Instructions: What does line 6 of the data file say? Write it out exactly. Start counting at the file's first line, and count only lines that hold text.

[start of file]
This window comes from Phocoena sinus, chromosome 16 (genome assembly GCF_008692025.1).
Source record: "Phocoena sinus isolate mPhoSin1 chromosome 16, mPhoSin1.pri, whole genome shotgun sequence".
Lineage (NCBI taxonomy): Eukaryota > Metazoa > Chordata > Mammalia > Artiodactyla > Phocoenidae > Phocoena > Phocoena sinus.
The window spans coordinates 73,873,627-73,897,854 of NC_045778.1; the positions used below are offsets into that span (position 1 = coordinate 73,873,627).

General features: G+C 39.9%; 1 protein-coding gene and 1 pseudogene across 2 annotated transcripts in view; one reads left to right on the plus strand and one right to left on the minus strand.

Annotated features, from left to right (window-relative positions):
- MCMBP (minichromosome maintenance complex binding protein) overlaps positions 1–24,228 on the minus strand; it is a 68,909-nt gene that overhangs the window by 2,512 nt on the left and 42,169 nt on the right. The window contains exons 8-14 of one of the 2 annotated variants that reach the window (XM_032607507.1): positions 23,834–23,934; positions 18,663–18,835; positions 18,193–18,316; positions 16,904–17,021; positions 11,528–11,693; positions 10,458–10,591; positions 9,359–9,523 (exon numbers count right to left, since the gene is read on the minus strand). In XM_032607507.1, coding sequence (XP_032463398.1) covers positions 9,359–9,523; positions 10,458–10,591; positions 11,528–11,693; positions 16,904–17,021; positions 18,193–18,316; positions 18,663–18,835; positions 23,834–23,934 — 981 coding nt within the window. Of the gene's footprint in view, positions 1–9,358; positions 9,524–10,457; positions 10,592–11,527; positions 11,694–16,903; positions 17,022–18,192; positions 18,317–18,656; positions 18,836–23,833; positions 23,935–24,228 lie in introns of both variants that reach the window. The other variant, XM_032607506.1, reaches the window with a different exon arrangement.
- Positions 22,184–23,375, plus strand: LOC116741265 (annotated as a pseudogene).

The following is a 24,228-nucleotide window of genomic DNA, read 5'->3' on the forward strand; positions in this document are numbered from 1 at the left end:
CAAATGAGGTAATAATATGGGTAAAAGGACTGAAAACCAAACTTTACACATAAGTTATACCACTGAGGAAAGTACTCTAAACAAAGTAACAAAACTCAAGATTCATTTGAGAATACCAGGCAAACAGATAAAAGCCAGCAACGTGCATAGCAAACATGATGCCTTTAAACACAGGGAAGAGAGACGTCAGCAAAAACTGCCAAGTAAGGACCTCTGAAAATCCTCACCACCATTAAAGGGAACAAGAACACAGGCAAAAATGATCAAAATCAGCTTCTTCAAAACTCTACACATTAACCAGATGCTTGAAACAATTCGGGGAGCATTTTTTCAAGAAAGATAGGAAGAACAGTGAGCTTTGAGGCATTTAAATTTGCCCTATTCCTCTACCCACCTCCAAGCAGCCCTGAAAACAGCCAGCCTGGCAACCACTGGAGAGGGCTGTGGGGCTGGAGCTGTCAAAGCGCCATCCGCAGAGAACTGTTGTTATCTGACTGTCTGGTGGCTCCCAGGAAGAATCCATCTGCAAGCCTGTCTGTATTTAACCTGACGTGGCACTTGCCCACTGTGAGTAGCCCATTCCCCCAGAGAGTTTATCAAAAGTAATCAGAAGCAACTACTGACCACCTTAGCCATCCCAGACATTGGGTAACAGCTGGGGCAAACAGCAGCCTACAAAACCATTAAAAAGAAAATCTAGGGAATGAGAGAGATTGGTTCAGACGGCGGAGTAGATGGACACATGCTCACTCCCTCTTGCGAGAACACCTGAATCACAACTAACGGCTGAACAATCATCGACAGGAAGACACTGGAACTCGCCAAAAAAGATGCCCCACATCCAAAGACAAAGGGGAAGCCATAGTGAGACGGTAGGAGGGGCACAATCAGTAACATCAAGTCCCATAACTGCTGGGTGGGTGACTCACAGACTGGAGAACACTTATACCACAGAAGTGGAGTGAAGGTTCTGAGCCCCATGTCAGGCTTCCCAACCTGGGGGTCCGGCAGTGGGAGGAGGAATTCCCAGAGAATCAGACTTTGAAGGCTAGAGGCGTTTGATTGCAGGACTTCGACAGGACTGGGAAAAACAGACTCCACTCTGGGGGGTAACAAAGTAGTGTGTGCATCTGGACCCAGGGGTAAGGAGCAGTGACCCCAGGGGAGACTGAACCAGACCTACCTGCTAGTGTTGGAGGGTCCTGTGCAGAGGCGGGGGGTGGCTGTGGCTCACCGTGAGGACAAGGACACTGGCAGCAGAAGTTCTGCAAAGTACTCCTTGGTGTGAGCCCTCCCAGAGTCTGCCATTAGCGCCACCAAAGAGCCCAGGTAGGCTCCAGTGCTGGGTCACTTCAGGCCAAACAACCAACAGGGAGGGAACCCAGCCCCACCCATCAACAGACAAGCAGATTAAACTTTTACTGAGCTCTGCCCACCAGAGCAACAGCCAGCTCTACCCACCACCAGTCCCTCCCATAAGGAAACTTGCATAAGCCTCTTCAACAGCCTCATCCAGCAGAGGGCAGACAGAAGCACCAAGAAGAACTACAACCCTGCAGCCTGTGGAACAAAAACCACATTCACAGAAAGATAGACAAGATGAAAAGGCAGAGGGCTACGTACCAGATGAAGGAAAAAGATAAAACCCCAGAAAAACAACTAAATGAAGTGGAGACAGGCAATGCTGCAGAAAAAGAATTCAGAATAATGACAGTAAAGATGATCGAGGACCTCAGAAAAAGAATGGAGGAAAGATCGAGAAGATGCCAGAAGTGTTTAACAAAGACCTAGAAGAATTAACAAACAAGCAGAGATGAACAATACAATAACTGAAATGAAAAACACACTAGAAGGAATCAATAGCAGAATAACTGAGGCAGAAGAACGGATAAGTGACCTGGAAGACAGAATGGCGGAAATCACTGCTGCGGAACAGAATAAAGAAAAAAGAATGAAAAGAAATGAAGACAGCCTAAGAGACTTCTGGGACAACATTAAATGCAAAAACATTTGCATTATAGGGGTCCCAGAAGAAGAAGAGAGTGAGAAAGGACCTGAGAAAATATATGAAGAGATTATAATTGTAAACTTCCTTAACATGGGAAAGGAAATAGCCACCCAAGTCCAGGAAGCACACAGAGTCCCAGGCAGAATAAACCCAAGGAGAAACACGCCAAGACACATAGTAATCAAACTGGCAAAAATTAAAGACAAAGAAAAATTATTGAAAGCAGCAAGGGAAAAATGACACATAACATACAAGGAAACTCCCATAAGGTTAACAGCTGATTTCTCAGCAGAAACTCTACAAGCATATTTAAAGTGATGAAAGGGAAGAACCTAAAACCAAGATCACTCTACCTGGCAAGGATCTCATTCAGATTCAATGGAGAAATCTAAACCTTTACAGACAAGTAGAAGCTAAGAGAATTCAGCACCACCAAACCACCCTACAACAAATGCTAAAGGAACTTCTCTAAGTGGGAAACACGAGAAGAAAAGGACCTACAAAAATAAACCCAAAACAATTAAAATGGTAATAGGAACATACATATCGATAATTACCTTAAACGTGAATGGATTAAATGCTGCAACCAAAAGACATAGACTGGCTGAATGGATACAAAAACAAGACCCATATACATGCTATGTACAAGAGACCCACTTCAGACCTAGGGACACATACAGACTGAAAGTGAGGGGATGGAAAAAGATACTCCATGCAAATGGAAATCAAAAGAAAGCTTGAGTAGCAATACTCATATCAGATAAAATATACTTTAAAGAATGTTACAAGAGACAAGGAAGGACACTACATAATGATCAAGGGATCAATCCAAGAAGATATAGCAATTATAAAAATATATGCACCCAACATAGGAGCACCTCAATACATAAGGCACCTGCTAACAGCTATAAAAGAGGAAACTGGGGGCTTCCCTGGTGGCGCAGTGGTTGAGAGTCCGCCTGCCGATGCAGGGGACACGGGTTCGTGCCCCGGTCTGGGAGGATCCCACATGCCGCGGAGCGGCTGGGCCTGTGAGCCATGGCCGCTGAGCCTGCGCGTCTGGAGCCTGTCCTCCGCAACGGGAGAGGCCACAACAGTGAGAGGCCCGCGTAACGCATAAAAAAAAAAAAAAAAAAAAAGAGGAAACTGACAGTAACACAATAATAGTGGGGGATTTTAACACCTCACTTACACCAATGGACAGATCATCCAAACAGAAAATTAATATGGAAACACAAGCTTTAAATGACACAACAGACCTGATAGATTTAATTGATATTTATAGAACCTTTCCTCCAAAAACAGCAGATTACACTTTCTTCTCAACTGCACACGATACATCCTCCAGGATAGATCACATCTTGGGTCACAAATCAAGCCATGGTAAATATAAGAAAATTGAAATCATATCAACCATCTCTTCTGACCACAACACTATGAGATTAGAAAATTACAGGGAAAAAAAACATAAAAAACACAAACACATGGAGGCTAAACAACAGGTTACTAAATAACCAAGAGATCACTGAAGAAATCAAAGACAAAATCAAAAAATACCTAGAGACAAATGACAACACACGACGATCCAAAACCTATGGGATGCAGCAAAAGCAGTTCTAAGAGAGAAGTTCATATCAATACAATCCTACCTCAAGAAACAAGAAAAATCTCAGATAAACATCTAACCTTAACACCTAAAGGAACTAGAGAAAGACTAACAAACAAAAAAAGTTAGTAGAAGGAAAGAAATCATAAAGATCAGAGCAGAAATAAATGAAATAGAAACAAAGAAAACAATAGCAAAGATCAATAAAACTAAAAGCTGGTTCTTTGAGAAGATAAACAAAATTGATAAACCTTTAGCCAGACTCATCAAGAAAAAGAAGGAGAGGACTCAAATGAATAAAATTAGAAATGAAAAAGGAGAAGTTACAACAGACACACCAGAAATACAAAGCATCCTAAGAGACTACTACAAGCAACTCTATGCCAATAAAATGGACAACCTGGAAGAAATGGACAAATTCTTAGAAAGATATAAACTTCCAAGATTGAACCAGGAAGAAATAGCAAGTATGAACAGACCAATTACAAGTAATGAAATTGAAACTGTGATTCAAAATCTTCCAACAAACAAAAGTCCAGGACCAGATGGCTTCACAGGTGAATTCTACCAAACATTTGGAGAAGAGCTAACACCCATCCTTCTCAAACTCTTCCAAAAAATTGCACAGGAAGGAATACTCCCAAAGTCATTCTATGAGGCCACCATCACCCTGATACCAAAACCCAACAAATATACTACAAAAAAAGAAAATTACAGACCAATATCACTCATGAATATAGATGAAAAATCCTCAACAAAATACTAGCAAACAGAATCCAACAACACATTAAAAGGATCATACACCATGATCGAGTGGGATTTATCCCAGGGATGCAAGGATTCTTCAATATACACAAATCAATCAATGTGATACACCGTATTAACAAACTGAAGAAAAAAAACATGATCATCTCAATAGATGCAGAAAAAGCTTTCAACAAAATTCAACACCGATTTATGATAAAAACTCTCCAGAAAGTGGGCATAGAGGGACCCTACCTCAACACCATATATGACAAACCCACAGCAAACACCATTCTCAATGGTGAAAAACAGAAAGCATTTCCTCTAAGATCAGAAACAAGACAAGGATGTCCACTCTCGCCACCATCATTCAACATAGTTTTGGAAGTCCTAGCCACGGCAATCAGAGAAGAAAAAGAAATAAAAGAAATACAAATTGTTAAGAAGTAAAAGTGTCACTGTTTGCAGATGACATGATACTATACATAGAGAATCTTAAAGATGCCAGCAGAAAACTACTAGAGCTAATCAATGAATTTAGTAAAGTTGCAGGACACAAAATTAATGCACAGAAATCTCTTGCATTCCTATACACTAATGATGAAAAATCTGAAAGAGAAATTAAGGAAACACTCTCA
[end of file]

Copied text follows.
Annotated features, from left to right (window-relative positions):